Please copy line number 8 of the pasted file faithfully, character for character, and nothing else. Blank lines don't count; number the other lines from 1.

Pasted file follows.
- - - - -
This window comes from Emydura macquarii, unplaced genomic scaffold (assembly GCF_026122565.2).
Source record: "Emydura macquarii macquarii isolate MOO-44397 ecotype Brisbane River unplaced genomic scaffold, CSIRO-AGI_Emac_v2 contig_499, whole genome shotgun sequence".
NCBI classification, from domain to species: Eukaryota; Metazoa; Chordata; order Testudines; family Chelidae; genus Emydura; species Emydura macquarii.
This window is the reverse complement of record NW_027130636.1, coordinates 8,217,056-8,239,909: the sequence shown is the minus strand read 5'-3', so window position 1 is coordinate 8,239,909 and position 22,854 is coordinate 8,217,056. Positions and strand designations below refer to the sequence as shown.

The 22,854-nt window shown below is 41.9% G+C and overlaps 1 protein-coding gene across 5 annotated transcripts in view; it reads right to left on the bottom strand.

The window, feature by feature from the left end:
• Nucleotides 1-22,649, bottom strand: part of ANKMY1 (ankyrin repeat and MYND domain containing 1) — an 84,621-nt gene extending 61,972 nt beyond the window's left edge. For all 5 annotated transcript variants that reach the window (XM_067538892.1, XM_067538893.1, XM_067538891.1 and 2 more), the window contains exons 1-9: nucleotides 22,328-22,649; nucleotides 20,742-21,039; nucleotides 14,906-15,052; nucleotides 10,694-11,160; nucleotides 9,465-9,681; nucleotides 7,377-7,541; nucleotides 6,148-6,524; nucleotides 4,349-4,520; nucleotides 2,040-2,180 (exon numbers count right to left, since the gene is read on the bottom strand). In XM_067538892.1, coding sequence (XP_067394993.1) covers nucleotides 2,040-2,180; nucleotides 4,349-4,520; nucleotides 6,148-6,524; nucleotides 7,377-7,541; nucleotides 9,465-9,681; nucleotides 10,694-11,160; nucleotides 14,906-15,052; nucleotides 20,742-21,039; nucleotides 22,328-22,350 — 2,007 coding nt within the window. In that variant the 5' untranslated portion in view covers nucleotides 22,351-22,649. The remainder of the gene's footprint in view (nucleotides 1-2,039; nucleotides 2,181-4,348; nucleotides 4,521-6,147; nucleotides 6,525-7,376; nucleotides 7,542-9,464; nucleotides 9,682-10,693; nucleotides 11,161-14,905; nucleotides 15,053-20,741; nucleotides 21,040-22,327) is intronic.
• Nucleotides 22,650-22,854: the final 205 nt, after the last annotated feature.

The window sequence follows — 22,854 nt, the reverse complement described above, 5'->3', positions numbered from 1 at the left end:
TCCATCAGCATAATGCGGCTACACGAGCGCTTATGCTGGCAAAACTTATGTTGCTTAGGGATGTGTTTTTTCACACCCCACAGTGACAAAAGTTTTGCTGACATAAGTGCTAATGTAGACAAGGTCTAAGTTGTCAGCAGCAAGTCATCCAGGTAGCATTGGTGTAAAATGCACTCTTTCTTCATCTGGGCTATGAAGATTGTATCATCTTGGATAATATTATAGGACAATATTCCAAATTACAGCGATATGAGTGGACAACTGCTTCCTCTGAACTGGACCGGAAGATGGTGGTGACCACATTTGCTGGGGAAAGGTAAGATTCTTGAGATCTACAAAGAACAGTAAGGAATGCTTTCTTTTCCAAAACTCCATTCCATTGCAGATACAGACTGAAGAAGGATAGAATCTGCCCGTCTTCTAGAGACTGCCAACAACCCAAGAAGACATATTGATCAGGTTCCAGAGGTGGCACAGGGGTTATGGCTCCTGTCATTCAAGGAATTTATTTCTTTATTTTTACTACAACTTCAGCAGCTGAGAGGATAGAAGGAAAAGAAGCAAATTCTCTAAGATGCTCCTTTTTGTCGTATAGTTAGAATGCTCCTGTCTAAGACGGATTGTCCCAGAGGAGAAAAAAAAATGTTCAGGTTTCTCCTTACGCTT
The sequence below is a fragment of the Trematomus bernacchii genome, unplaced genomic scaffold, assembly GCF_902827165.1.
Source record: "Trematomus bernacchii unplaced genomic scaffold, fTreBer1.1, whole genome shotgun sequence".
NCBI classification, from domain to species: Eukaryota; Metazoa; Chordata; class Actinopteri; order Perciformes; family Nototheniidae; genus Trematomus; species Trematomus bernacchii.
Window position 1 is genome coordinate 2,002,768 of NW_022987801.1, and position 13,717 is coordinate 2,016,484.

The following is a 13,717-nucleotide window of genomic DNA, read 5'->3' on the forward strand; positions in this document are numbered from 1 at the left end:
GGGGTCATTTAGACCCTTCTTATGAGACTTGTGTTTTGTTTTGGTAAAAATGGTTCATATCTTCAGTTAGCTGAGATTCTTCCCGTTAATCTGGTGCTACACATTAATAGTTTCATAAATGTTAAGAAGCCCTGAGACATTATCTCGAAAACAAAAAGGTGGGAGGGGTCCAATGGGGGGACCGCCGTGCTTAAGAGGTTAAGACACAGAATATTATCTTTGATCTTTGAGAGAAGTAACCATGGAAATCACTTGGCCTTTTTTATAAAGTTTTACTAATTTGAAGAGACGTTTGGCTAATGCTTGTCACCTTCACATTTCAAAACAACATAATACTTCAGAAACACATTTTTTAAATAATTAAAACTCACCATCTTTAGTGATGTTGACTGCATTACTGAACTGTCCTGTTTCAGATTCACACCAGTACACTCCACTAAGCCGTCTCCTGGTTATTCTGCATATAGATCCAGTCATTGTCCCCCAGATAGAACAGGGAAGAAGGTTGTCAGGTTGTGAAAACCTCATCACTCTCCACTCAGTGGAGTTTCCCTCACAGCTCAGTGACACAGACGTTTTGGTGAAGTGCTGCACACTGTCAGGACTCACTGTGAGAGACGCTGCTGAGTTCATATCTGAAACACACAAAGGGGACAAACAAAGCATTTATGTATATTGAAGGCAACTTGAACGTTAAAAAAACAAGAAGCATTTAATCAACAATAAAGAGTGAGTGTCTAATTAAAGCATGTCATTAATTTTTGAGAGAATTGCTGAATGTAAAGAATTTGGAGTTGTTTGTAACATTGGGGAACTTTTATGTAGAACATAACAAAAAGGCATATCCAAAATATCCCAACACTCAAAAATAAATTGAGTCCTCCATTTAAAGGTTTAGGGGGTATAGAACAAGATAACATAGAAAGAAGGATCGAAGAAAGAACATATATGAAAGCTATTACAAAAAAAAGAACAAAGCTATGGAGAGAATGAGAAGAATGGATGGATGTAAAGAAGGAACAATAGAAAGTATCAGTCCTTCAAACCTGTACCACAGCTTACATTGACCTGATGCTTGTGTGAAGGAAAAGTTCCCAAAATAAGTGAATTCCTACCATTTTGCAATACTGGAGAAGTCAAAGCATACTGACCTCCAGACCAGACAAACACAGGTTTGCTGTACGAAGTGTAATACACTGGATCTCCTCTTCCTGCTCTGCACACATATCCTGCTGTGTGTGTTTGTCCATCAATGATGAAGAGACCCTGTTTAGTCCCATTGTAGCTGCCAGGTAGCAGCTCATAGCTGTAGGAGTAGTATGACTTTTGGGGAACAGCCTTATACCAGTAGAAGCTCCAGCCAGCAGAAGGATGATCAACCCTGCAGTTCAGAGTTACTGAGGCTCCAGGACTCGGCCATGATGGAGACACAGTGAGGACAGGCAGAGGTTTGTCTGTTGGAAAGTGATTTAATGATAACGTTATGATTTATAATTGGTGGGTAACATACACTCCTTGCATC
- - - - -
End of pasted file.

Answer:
• Nucleotides 22,650-22,854: the final 205 nt, after the last annotated feature.